Environment / Technology

Origami Robots: A Guide to Bees and Evil

rainbow of cranes

courtesy flickr/blu_pineappl3

What’s the most complicated thing you’ve ever folded?  Paper airplane?  Road map, perhaps?  I’ve folded my fair share of origami cranes in my day.  Then there’s this guy, whose ornate paper dragons and hermit crabs beggar belief.

But here’s something on a whole other level: a fully-functional, self-folding, flying robot inspired by pop-up books.  Harvard’s Micro-Robotics lab (yes, they have one of those) has pioneered a way to efficiently mass-produce large numbers of tiny robots.   Check out the video (skip ahead to 2:40 if you just want the folding part):

To be clear, the layered, laser-cut assembly process is the real star here. I’m sure it has untold numbers of incredible applications.

But they had me at “robot bees.”  Robot bees, you guys!  Just imagine if you had a swarm of them at your beck and call.  What would you use them for?  Here’s a quick and dirty guide to what my bee swarm might get up to, sorted by moral alignment.

Good

  • Pollinate flowers and crops, to counteract colony collapse disorder.  This does not mean that letting real bees disappear is in any way acceptable, but if we can’t fix it, at least we could still have apples and zucchini.
  • Explore dangerous, or fragile, places.  We could learn about volcanoes, deserts, and deep caves with minimal risk to humans or the environment.
  • Report on environmental conditions.  Robot bees could follow air currents, report on temperature and pollution, survey weather systems or track animal movements.
  • Monitor buildings and bridges.  They’d constantly scan every nook and cranny and report back on impending structural failures or dangerous conditions.  Perhaps they could even be fitted with micro-tools for specialized repair.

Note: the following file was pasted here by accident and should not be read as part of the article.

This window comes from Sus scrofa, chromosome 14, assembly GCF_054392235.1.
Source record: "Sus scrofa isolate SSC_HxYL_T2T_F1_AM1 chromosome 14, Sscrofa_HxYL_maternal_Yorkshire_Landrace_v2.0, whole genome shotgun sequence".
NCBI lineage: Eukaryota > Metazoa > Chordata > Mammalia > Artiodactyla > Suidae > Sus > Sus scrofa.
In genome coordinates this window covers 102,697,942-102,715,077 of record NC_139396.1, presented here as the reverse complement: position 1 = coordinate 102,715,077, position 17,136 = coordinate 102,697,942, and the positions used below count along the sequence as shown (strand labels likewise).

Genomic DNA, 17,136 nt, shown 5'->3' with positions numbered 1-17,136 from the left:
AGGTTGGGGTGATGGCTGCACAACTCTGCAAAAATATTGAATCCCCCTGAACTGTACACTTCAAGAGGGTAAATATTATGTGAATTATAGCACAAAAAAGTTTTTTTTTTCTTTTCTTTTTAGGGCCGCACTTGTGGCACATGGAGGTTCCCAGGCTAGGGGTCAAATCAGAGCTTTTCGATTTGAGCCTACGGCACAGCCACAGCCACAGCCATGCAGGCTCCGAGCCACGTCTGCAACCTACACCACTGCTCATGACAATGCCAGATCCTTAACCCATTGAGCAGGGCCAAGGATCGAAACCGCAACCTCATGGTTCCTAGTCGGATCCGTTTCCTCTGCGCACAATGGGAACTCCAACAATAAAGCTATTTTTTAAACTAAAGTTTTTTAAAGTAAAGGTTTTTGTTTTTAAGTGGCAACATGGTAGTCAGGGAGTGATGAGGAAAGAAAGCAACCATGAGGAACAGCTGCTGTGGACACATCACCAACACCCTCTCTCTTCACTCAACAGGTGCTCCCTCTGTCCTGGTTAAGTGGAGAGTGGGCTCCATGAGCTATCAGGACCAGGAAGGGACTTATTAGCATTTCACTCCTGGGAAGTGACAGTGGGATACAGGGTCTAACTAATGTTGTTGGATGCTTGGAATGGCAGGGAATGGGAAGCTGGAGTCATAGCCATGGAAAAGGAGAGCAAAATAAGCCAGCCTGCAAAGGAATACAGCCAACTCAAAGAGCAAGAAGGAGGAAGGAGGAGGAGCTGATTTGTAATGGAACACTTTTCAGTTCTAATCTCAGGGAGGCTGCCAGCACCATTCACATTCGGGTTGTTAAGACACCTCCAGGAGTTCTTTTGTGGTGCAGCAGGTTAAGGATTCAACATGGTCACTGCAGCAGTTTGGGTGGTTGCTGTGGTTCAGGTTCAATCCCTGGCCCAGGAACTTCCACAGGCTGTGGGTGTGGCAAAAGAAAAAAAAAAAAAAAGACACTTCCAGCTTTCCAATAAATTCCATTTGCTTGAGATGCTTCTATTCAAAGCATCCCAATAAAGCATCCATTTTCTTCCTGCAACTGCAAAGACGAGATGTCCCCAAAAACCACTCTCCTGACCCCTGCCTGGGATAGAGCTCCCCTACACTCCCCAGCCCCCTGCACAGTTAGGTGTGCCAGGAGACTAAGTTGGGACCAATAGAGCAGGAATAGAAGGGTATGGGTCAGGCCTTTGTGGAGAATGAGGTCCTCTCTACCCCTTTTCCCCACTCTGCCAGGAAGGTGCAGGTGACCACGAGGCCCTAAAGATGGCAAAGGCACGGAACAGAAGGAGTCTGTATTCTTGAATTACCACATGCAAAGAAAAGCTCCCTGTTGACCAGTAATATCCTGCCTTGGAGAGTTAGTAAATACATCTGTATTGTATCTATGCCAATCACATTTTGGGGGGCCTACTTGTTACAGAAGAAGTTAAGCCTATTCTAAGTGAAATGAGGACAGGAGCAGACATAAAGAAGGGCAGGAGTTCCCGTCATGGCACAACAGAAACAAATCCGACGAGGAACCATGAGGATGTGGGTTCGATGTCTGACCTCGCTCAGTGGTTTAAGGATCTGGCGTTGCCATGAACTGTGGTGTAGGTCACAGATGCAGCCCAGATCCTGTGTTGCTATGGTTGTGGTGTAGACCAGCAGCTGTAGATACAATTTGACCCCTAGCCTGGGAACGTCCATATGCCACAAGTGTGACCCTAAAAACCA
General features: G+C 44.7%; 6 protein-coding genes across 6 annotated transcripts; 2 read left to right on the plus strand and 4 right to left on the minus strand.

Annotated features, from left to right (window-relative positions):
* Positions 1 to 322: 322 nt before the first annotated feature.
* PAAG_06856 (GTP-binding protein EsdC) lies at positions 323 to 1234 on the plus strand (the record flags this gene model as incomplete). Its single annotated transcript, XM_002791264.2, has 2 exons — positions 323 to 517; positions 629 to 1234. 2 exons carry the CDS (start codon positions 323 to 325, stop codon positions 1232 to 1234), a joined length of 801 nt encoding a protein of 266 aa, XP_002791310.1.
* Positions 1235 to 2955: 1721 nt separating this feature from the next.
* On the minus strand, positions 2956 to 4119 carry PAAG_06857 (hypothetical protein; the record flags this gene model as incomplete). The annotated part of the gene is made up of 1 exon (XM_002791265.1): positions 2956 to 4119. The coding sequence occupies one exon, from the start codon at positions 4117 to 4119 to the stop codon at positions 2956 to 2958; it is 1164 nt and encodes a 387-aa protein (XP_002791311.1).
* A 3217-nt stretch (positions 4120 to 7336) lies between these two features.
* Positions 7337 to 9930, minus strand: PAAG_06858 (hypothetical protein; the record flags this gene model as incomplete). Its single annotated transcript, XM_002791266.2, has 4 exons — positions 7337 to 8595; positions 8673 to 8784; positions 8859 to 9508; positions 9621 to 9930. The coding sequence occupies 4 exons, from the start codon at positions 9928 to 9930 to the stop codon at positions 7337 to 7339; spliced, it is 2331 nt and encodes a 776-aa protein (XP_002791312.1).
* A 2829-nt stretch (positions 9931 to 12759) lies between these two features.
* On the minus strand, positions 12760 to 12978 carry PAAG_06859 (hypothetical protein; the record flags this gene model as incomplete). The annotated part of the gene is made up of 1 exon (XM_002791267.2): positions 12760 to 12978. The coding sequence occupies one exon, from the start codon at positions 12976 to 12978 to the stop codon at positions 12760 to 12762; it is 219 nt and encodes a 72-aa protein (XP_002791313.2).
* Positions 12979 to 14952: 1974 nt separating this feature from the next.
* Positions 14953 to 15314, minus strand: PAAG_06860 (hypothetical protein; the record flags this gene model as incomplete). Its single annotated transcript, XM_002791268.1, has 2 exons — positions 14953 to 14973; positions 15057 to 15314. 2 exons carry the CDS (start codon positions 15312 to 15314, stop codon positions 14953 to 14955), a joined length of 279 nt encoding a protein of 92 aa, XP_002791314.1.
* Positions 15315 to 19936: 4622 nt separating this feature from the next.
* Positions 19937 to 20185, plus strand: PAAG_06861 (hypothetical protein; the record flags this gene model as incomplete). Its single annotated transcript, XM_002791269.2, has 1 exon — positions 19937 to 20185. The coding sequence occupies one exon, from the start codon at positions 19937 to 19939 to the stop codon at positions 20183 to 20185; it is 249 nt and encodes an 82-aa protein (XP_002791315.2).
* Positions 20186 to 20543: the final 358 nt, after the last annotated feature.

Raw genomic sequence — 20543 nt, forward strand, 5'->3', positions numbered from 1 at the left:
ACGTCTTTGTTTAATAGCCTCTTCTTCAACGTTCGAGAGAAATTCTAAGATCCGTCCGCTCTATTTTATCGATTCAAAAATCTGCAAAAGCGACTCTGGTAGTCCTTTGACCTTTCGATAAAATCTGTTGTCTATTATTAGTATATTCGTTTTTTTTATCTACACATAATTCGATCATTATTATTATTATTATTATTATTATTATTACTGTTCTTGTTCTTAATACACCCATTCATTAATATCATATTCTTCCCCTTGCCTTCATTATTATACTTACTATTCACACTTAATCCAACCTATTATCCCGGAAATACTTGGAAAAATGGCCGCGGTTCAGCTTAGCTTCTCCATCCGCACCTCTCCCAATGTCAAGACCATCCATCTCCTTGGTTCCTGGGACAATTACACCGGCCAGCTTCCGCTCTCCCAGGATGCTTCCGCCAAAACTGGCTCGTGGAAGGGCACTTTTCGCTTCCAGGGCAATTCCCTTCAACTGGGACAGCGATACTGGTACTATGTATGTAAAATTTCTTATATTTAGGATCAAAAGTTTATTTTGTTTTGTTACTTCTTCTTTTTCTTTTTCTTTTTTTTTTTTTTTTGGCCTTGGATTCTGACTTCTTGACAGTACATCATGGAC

Evil

  • Surveillance.  Tiny and cheap, ideal for spywork, these little guys could be a fly on the wall.  Even if one gets discovered and smushed, he’s got a dozen twins ready to roll.
  • Murder.  Just add a stinger, and the poison of your choice.  Presto, tiny flying death machine.
  • War.  As with murder, biowarfare could be conducted with an unprecedented degree of precision.  Alternatively, bees could be designed to harass aircraft, self-destruct in sensitive places, eat through power lines, disrupt radar arrays, and more.
  • Ecosystem havoc.  The bees in this case would simply have to get eaten by birds.  This is actually a very serious concern.
  • Annoyance.  Mock me, eh?  Well, you won’t be laughing when my army of bees hounds you on the street, gets tangled in your hair and follows you into an important meeting!

Uh oh.  I seem to be veering into super-villain territory, and an absurd villain at that.  Best to turn it back over to you.   What do you think of my proposed applications?  Anything else you can think of?  What other animals do you hope to have a robotic version of?  All comments welcome.

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